Friday, July 23, 2021

Fast Girls by Elise Hooper — A Novel of the 1936 Women's Olympic Team

Title: Fast Girls: A Novel of the 1936 Women’s Olympic Team
Author: Elise Hooper
Publication: William Morrow, trade paperback, 2020
Genre: Historical fiction
Description: In this novel about pioneering women athletes of the early part of the 20th century, the author focuses on three real-life American heroines: Betty Robinson of Chicago who was part of the first-ever women’s track and field team in 1928 and won gold; then was in a plane crash that almost killed her and committed to years of rehab in order to qualify again in 1932; Louise Stokes, a gifted African-American runner from Malden, Massachusetts, who overcame financial challenges and discrimination to make the 1932 team; and Helen Stephens, from a Midwest farming community, who uses her athleticism as a way to escape poverty. The story begins in 1928 as Betty is about to sail from New York and compete in the Olympic Games in Amsterdam, then moves to 1931 to follow the developing talent and struggle for recognition of younger athletes, and continues through 1936 with the focus on these three women’s journeys to the 1936 Berlin Olympics.
My Impressions: Most people think of Jesse Owens if they are interested in the 1936 Olympic Games in Germany, but I was ready to be charmed by the little-known story of the women runners of the Olympic team and the lives of the three main characters and their competitors. I love historical fiction and the Olympics; however, I found the end result somewhat disappointing, due to the wooden quality of the writing. Still, I enjoyed the description of the three women and their families, their struggles to pay for their training and their travel to competitions and the Olympics. The discrimination experienced by the African-American runners was appalling, particularly the decisions not to race the strongest women due to race. The author created newspaper articles, letters, and telegrams to support her narrative, which seemed convincing, but I wish she had used primary sources, some of which must exist.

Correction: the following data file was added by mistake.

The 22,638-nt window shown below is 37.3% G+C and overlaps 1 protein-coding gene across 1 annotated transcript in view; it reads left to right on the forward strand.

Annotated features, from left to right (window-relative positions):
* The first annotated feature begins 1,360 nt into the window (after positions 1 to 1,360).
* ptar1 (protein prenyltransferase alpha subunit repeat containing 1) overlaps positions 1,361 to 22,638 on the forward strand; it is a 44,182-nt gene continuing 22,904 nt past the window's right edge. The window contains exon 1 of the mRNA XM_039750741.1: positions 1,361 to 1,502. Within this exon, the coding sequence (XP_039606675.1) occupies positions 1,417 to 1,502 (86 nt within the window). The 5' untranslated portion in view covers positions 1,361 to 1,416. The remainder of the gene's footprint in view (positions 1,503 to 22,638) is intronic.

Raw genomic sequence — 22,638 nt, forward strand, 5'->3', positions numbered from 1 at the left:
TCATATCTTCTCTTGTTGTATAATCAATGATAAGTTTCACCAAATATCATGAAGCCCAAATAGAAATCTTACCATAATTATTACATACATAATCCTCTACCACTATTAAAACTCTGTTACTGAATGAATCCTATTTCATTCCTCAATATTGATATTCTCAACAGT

Until 1928, the Olympics only allowed women to participate in archery, golf, tennis and, in 1912, swimming.  Both Olympic founder Pierre de Coubertin and Pope Pius XI were against allowing women to compete in track and field, so it is easy to understand the frustration of these skilled athletes at the obstacles to their inclusion. The author does a good job of showing how most athletes were not politically aware and knew little about Hitler and what was taking place in Nazi Germany. Even when informed, they did not think it was their business, and most were appalled by the idea of a boycott, after all they had gone through to get there. Hooper depicts Helen Stephens as being the most knowledgeable politically, and I don’t know if this is historically accurate. In one of my favorite parts of the book, two of the athletes go to a bar in New York to meet up with several of the men’s team, including Jesse Owens, still an undergraduate:
Tidye cleared her throat and chimed in. “We don’t support the idea of boycotting. By racing over there, we won’t just be showing Hitler his ideas are wrong, we’ll be showing our own country too.”

“Exactly,” said Dave. “You know, back at school, Jesse and I can’t even live on campus. Ohio State is only interested in having us around in ways that serve its interests.”